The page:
Umphenhour also submitted a proposal that could affect fisheries statewide by allowing the use of dipnets in place of setnets where there are concerns about the incidental catch of kings.

Last January, the board allowed dipnets for that reason on the Yukon. Umphenour’s proposal would extend that allowance to other fisheries, and he specifies the Copper River flats, Kuskokwim, Unalakleet and the Karluk as possible sites.

The Petersburg Vessel Owners Association has also asked for a change to bycatch accounting for groundfish vessels. The change would clarify the groundfish possession and landing requirements, according to the proposal.

Alaska Peninsula, Bristol Bay

Other ACRs also address areas discussed last year, including the Alaska Peninsula and Bristol Bay. Those are not normally set to come before the board until 2015-16.

Now, the Pilot Point Village Council is asking the board to consider adding GPS coordinates to boundaries in Area M, which is part of the Alaska Peninsula fishery. Specifically, the change would better define the salmon fishing areas in Outer Port Heiden, Ilnik and Three Hills.

Another request would affect sport fishermen on the Nushagak River, in Bristol Bay. The Nushagak Fish and Game Advisory Committee and Dillingham fisherman Dan Dunaway have asked the board to consider modifying the time-frame for the single hook regulation so that it is only in affect from May 1 to July 31, rather than year-round.

Another Bristol Bay area proposal from ADFG would remedy a navigational obstruction in the Ugashik River setnet fishery.

Also up for consideration is an ACR that would add Sitka herring to docket this year. Aaron Bean, a subsistence user, has asked the BOF to consider eliminating all non-subsistence uses of Sitka Sound herring.

Last fall, the board decided not to discuss a proposal that would have added herring to the forage management plan statewide, but indicated that they would consider discussing it on a regional basis.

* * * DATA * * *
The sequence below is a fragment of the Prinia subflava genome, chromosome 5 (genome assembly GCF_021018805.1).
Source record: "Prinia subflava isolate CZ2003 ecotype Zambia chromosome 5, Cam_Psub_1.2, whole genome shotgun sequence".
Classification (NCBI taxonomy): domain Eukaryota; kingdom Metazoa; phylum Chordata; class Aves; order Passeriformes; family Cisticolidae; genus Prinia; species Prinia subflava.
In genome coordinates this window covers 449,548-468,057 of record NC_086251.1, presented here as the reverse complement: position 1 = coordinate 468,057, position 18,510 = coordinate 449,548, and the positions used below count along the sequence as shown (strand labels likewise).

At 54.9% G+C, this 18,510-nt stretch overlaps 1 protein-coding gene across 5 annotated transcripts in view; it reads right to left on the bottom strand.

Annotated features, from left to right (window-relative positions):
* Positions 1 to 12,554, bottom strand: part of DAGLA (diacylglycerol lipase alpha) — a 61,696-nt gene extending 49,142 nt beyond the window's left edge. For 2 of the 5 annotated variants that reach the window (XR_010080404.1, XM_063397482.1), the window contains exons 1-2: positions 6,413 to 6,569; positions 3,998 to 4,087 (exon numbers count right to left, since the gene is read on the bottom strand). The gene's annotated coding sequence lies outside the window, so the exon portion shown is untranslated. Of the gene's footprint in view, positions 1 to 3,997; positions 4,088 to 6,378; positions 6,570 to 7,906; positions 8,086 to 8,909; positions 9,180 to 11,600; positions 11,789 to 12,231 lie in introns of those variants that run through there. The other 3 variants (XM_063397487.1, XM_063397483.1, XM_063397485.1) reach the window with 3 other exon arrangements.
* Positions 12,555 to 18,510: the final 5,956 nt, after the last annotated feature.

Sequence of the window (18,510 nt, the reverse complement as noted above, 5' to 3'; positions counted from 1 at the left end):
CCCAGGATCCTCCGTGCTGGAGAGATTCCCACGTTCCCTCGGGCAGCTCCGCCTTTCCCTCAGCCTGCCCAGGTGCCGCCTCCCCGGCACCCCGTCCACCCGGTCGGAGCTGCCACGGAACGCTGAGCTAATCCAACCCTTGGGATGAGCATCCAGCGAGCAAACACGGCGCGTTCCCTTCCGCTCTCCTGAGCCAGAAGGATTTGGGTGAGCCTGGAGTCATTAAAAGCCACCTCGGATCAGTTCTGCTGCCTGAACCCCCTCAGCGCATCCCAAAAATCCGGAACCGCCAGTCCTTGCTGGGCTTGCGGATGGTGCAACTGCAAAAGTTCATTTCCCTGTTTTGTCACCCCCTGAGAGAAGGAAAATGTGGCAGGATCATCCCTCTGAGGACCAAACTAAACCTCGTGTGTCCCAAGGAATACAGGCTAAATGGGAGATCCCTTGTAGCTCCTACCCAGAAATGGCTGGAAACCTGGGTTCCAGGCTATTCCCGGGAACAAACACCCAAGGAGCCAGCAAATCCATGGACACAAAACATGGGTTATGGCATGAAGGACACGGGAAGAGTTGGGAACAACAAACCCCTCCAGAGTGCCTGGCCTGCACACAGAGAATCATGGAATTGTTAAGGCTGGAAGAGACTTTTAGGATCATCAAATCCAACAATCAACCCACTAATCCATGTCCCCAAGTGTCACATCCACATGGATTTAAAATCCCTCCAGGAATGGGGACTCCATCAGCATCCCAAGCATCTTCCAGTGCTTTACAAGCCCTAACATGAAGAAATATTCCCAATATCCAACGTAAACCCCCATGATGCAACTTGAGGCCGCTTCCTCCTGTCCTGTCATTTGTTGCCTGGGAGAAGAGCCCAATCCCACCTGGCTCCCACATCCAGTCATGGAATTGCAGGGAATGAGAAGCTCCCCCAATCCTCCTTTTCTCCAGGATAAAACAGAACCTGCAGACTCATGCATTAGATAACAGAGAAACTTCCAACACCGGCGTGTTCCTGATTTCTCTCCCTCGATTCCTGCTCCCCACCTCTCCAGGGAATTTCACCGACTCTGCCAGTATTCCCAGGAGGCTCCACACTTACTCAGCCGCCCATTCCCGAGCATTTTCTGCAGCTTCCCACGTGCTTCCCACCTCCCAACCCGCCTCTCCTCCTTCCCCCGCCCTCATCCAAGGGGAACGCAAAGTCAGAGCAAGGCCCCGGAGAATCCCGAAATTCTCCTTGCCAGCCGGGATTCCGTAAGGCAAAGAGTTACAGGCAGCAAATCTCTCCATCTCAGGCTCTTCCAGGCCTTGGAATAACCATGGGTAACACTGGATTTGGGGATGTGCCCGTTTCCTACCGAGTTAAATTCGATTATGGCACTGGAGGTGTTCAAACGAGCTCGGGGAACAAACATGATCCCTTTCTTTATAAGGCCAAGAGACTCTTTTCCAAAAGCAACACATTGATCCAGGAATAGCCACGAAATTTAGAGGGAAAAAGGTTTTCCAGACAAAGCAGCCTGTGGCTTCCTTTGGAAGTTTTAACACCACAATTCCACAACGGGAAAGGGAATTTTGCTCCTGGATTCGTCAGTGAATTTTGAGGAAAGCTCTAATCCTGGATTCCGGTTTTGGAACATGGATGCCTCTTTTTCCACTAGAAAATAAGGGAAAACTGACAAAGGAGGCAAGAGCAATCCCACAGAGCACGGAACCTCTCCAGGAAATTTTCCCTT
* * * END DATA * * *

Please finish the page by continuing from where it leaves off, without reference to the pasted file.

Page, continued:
Escapement Goals

The Board will also take a preliminary look at escapement goal and stock of concern changes on the table this year, although approval of ADFG’s recommendations will not come until meetings in December and January.

Oct. 9, the board is just expected to hear a preliminary report from ADFG on the recommendations.

In Lower Cook Inlet, which is up for discussion in January, ADFG has recommended changing two escapement goals out of the 40 that were evaluated.

There, the department has recommended changing the Mikfik Lake sockeyes salmon sustainable escapement goal, or SEG, from an aerial survey goal to a video-based goal. That would change the SEG from 6,300 to 12,150 fish to 3,300 to 14,000 fish under the video metric.

ADFG also recommended establishing a pink salmon SEG for Dogfish Lagoon Creeks, which has seen increased effort from commercial fishing fleet due to an improving pink salmon market.

No new stocks of concern were recommended for lower Cook Inlet.

The department’s recommendations for Upper Cook Inlet were not available as of Oct. 1, although the item was on the Oct. 9 agenda.

ADFG Commercial Fisheries Director Jeff Regnart said the memo was still going through the department’s review process after recent data, based on work done this summer and fall, was added. It would be out prior to the meeting, and likely by the end of the week, Regnart said.

Any recommended changes for Upper Cook Inlet will be up for the board to approve at the meeting that begins Jan. 31.

For the Chignik Management Area, ADFG is recommending that the sustainable escapement goal for early-run sockeye salmon of 350,000 to 400,000 fish be changed to a biological escapement goal, or BEG, of 350,000 to 450,000 fish.

ADFG is recommending changes to two Kodiak area escapement goals.

For Buskin River silver salmon, the department has recommended changing the BEG from 3,200 to 7,200 fish to 4,700 to 9,600 fish, based on adding the most recent three years of data into an analysis that looked at how many spawners produced how many recruits.

ADFG has also recommended eliminating the Little River Lake sockeye goal’s lower bound, because the assessment may no longer adequately index or monitor trends in escapement.

The Chignik and Kodiak goals will be presented to the board for approval at the December and January Chignik and Kodiak meetings, respectively. The department has not recommended any new stocks of concern for either area.

Molly Dischner can be reached at [email protected].

10/03/2013 - 7:21am